Generally, we encourage anyone who is eligible for Part D (and who does not otherwise have creditable coverage, or coverage “as good as” Medicare) to enroll and get Part D coverage.
That said, Part D is a voluntary program, and you are right that one option is to delay enrollment and pay the penalty later on when you decide to enroll. However, it’s hard to say that you should delay enrolling now because you currently take no prescription drugs. That’s because no one can predict the future. And Part D is insurance to help you should you need help with your prescription drug costs.
Here are some important things to keep in mind when you are making this decision:
- Your health may change: As you age and your health status changes, your need for prescription drugs may grow. The cost of those drugs may also increase over time. Consider signing up for one of the least expensive Part D plans in your area now (some areas even offer plans with $0 monthly premium), especially if you have a chronic health condition that could worsen with age.
- Penalty costs may go up: The cost of the Medicare Part D penalty depends on how long you went without creditable prescription drug coverage. So, what may be a small penalty amount, say if you only delayed Part D for a year, could become costly if you waited 5 years. How so? For example, if you went without creditable coverage for one year, in 2012 you would roughly pay $3.70 in monthly penalty amount, plus any monthly Part D premium. If you had been without coverage for say 5 years, you would pay $18.60 every month in 2012, in addition to your monthly premium. You can see this penalty amount can become costly. And, this is a lifetime penalty — meaning as long as you have Part D you may have to pay the penalty, and it can increase every year.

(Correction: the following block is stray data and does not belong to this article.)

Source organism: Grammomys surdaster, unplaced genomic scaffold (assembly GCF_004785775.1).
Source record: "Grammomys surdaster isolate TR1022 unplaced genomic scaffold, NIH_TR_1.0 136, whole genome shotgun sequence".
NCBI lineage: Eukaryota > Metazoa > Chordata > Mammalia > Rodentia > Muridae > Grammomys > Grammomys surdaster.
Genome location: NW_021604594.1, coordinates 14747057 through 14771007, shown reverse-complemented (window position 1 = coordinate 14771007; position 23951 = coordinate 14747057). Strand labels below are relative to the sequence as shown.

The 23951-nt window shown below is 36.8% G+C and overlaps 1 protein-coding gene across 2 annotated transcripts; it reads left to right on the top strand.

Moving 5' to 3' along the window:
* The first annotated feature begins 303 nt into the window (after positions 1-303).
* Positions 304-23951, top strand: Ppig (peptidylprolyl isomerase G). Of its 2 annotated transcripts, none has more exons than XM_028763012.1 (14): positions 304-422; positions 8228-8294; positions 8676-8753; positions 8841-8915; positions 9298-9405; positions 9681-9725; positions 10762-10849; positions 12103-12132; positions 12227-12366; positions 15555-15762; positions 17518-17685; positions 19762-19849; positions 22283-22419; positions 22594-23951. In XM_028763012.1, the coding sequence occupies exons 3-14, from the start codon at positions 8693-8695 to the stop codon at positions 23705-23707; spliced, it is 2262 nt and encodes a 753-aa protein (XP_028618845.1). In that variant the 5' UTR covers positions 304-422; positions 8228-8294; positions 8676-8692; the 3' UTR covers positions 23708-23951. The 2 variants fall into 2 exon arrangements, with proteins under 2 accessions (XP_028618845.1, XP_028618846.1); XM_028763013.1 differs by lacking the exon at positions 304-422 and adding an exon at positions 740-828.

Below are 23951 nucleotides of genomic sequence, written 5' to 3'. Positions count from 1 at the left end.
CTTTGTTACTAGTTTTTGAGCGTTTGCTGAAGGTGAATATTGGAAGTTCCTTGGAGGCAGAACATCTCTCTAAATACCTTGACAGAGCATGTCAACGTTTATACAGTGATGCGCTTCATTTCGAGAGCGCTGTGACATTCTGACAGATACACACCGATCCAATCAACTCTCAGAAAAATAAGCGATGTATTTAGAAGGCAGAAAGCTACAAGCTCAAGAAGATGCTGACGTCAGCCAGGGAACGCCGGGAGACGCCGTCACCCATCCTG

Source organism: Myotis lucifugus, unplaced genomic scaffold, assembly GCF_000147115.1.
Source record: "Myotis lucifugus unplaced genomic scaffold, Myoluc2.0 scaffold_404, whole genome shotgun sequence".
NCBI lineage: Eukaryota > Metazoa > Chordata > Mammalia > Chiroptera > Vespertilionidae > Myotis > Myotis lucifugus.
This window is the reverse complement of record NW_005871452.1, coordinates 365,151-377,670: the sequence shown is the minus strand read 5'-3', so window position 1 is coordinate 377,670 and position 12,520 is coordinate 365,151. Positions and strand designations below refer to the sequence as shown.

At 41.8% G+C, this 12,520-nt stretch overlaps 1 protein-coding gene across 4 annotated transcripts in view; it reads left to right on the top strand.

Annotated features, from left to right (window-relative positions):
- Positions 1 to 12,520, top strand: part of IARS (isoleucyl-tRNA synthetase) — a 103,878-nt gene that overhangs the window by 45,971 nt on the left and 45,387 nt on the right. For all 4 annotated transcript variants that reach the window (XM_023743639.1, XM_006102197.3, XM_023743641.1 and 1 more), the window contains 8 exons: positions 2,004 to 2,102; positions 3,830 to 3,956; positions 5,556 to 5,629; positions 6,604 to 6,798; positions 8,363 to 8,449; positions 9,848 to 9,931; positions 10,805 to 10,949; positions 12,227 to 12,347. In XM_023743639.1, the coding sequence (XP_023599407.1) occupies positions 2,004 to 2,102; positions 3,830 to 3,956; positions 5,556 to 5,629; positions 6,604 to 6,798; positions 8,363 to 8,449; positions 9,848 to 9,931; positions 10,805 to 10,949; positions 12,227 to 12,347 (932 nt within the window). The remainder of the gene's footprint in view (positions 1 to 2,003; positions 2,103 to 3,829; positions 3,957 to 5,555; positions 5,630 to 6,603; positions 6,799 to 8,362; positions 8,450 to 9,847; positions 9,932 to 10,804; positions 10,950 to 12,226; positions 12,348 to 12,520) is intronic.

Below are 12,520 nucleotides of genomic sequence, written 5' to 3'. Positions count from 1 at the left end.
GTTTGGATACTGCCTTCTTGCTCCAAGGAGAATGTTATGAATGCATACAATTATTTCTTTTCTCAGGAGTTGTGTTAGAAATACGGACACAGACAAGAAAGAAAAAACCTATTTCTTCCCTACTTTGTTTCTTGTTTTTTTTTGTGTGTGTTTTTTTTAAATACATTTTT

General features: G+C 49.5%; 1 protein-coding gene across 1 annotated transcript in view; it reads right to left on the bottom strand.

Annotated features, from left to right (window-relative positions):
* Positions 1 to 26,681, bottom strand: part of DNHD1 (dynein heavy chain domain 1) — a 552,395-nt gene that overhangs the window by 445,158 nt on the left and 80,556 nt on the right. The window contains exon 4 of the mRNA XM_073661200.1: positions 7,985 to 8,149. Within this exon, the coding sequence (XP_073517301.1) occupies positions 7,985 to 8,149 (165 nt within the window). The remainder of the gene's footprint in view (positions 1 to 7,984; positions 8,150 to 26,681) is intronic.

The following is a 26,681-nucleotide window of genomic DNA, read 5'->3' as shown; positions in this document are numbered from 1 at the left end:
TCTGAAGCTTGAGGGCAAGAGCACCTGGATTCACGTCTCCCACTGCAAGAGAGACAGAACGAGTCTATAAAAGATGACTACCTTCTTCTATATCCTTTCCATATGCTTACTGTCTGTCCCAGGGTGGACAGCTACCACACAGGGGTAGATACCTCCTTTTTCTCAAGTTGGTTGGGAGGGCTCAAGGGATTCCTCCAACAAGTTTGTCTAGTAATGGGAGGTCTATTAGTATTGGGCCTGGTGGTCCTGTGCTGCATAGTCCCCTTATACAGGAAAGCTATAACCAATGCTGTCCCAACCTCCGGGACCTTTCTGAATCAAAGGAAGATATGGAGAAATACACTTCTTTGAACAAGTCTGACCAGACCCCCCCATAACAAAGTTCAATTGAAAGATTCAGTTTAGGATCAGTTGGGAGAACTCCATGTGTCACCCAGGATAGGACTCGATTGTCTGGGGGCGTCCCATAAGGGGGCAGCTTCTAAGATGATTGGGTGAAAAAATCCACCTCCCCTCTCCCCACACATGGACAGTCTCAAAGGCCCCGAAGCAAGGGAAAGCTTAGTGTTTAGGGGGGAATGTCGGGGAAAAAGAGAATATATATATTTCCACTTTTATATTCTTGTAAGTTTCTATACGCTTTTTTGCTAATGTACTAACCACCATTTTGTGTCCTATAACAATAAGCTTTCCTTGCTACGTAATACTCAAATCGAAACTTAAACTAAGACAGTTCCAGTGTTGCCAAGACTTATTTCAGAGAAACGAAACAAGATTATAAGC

- You can enroll only at certain times: Keep in mind that you may have to wait until the next available Open Enrollment Period to get Part D coverage. There are only limited times of the year, and in only certain exceptional situations, in which you can enroll in a plan.For example, if your health suddenly changed, and you needed prescription coverage, you may have to wait to enroll during the annual enrollment period, which runs each year from Oct. 15 to Dec. 7, with coverage taking effect the following January 1. If you don’t enroll when you’re first eligible, you may end up in a situation where you need coverage, but you don’t have a special enrollment period and must wait until the next annual enrollment period to get it.